Forget the old-school etiquette that dictated red wine for meat and white wine for fish was the first and only rule when choosing a wine to enjoy with a meal. Although it is true that many whites, which are by their nature lighter than other wines, complement seafood very well, there are plenty of other wines that can be an equally good match for particular dishes.
The main secret to matching wine and seafood
With a world full of red, white, pink and sparkling wine, why narrow your options when serving seafood? Matching a wine and a seafood dish depends on two things: how the dish is cooked and what it is cooked with. Basically, try to match whites with delicate dishes and reds with more robust plates.
Spice is nice
Any kind of spicy seafood rice dish, such as paella, pairs perfectly with a dry Spanish red rioja or a non-fruity rose wine; on the other hand, prawn curries go better with a riesling.
Seafood with a creamy or tomato-based sauce is best with a crisper dry white, such as frascati, or even a dry rosé. If you choose a very heavy cream-based or butter-based sauce, a chardonnay would be the wisest match.
Virgin prawns served in the shell or in simple salads benefit most from simplicity and are best enjoyed with a glass of prosecco or any Italian white, such as a sancerre or pinot grigio. Adding spicy or tangy dressings calls for something bolder, such as a sauvignon. Moving further away from simplicity and into the realms of prawn cocktails opens the door to fruity rosés and dry rieslings, which are both great matches.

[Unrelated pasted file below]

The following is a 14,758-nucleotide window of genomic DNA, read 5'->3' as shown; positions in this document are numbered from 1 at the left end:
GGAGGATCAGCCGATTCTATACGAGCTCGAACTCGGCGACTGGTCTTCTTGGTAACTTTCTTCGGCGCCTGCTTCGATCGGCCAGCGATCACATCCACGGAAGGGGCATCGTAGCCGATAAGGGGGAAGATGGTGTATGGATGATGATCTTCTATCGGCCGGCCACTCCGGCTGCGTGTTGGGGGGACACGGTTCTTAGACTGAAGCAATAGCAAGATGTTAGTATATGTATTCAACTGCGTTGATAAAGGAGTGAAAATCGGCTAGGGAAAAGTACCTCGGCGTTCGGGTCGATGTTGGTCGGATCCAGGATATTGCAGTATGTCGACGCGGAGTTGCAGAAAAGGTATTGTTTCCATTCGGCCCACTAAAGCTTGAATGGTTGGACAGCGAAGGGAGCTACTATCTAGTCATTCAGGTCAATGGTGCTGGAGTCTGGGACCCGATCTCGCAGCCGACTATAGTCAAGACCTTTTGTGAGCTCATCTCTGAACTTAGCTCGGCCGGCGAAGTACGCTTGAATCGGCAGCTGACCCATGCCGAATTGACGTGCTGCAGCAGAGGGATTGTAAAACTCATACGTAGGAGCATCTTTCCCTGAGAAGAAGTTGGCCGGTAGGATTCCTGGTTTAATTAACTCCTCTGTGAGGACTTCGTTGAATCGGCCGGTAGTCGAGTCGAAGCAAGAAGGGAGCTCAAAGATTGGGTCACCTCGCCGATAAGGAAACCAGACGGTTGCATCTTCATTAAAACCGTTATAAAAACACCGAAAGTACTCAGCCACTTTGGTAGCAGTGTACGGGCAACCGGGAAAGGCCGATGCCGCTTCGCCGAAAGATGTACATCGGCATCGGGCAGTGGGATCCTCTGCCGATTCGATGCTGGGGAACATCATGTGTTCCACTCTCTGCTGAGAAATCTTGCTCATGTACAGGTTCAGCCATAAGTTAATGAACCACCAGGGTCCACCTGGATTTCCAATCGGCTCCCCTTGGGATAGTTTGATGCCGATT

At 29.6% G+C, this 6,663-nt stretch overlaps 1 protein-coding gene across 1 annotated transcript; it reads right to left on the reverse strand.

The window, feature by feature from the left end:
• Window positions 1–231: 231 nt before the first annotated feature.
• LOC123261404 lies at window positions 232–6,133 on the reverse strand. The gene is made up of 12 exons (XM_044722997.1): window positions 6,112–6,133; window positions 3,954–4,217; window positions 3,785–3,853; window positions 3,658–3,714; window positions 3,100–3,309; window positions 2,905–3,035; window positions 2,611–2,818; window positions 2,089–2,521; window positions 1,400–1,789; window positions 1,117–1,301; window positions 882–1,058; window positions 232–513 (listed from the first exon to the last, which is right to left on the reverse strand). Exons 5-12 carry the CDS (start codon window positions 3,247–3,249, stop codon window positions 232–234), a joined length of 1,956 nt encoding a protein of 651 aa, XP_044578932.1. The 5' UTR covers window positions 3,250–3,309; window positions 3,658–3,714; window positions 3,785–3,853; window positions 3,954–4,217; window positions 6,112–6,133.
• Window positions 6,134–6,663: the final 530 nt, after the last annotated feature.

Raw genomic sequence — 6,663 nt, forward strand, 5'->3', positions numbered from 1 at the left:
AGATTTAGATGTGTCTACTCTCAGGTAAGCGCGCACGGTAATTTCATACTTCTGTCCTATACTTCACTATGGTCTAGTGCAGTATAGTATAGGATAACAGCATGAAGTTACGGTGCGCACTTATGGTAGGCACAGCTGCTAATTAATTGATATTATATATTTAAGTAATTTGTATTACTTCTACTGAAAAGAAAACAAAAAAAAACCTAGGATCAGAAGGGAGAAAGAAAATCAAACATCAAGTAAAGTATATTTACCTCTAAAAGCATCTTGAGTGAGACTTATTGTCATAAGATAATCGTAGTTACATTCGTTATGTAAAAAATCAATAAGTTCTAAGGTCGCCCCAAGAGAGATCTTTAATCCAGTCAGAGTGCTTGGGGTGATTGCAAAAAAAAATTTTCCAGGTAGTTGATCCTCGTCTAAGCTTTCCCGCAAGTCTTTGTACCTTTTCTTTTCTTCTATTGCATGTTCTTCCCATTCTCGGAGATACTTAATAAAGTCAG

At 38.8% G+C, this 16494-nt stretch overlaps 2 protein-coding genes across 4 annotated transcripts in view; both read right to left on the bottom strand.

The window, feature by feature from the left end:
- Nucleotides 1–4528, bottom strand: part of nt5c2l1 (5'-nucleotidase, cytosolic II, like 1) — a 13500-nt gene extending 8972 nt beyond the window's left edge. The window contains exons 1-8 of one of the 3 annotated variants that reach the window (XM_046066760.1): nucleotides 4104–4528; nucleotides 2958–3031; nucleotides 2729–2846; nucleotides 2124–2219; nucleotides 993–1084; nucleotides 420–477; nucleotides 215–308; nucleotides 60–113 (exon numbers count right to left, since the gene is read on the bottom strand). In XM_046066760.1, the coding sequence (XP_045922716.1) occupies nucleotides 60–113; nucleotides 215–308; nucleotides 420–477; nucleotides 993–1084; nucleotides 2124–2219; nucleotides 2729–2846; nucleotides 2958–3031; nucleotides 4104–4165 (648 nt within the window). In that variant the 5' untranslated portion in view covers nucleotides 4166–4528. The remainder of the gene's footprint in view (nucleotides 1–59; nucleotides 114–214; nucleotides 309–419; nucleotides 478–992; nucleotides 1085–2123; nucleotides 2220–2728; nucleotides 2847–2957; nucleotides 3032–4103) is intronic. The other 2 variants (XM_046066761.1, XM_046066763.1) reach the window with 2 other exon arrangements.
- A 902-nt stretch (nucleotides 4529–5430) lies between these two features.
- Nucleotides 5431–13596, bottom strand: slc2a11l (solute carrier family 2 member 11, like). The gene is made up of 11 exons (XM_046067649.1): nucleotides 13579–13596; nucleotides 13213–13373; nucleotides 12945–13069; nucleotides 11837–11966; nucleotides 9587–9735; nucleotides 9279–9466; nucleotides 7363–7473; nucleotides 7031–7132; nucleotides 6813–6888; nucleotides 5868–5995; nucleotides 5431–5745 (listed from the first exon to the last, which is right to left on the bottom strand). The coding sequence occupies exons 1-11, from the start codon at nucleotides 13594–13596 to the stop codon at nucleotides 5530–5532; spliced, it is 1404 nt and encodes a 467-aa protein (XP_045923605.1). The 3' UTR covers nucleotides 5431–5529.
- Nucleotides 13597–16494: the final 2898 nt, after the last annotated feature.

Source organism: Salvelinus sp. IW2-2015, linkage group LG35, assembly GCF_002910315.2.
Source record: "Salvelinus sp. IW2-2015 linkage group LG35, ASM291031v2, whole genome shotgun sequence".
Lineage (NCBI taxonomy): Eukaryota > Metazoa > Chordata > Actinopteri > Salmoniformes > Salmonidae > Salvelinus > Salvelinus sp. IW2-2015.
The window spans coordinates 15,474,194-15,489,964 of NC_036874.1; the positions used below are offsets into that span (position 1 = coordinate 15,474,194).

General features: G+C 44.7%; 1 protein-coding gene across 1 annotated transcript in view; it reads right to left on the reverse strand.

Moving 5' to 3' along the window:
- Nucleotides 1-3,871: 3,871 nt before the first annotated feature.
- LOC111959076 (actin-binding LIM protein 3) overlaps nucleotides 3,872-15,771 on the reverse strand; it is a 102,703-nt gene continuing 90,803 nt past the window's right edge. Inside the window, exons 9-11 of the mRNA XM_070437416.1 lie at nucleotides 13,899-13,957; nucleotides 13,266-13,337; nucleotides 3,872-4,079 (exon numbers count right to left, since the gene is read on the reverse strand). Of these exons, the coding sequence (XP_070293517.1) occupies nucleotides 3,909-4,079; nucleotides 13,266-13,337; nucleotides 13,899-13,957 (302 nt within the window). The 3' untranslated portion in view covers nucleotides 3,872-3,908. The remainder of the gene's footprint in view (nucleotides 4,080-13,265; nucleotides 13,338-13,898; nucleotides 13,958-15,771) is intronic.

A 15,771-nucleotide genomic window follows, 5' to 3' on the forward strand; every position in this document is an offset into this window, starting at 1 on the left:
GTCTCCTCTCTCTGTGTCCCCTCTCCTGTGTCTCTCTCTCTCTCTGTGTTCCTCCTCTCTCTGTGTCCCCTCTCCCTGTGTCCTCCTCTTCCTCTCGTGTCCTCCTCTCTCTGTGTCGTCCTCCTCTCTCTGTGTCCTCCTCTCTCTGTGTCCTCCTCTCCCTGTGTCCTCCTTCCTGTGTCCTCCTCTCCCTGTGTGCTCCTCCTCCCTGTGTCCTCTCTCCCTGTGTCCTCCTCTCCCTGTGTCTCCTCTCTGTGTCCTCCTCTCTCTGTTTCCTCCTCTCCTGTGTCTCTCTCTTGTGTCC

Sourcing the right wines
The most convenient way to order wine is via online wine merchants in Northern Ireland or elsewhere. Companies such as http://thewinecompanyni.com/ provide a reliable and convenient service, making it easy to choose the best wine for your dish.
The ‘rules’ about wine and food are now much more relaxed – it really is about getting the most out of a dish and enjoying the wine you choose to enjoy with it. From oysters and champagne to seafood stew with a hearty red, raise a glass, tuck in, and delight in the resulting food-wine combinations.